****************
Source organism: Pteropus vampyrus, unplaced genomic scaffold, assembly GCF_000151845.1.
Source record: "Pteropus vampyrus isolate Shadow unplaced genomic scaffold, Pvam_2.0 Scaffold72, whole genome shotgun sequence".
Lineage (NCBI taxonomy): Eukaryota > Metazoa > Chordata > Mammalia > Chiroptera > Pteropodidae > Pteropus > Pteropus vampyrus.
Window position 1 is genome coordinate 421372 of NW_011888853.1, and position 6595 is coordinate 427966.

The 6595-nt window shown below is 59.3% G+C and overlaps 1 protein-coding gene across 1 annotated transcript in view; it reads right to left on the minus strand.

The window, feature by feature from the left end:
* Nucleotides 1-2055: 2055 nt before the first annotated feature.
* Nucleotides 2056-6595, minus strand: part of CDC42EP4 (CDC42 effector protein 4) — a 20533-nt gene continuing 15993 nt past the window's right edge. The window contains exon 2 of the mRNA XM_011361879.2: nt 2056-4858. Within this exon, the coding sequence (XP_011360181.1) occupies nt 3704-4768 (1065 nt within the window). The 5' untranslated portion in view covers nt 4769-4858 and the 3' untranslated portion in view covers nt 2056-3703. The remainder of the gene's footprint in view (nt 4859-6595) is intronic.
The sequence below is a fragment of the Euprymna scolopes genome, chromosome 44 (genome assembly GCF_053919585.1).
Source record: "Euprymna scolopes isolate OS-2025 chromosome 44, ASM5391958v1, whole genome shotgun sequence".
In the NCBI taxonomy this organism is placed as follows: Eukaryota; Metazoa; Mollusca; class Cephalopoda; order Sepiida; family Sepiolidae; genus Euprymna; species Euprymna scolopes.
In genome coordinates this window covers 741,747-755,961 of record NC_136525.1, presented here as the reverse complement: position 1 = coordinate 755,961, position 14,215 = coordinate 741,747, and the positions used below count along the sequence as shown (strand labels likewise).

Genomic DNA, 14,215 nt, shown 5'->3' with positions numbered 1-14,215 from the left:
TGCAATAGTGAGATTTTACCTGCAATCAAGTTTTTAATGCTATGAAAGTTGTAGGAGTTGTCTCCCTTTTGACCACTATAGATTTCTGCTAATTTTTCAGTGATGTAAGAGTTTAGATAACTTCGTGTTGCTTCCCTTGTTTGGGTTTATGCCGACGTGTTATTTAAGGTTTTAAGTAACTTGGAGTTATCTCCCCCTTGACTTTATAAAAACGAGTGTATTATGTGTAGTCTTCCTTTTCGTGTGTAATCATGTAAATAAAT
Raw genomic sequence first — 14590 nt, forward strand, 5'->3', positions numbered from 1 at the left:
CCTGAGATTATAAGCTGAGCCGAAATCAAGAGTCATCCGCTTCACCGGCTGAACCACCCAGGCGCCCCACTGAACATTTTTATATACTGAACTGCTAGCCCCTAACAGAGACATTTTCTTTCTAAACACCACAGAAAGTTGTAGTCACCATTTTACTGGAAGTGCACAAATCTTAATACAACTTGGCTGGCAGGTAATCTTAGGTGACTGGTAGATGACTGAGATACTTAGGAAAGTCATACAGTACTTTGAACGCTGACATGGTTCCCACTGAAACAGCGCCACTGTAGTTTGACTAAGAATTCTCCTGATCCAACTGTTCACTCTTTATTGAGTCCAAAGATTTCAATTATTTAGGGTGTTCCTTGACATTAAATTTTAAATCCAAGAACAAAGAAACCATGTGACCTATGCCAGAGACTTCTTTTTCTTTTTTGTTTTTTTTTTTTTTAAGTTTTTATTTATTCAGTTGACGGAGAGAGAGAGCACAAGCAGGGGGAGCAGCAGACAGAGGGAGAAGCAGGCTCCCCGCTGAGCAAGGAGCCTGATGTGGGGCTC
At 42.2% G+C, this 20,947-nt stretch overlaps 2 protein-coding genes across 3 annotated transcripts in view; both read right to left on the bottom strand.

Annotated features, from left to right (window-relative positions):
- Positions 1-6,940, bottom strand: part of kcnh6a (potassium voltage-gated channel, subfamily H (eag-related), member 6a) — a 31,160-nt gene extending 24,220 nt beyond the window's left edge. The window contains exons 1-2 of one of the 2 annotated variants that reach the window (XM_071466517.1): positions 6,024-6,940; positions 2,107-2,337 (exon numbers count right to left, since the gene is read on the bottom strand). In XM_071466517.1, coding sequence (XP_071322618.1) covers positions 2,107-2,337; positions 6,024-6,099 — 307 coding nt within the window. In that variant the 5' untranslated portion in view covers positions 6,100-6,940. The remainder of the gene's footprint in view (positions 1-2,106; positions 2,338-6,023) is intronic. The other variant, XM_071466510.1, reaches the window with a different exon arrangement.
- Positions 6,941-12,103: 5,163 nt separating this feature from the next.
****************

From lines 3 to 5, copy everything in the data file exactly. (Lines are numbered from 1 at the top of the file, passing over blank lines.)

Lineage (NCBI taxonomy): Eukaryota > Metazoa > Chordata > Mammalia > Chiroptera > Pteropodidae > Pteropus > Pteropus vampyrus.
Window position 1 is genome coordinate 421372 of NW_011888853.1, and position 6595 is coordinate 427966.

The 6595-nt window shown below is 59.3% G+C and overlaps 1 protein-coding gene across 1 annotated transcript in view; it reads right to left on the minus strand.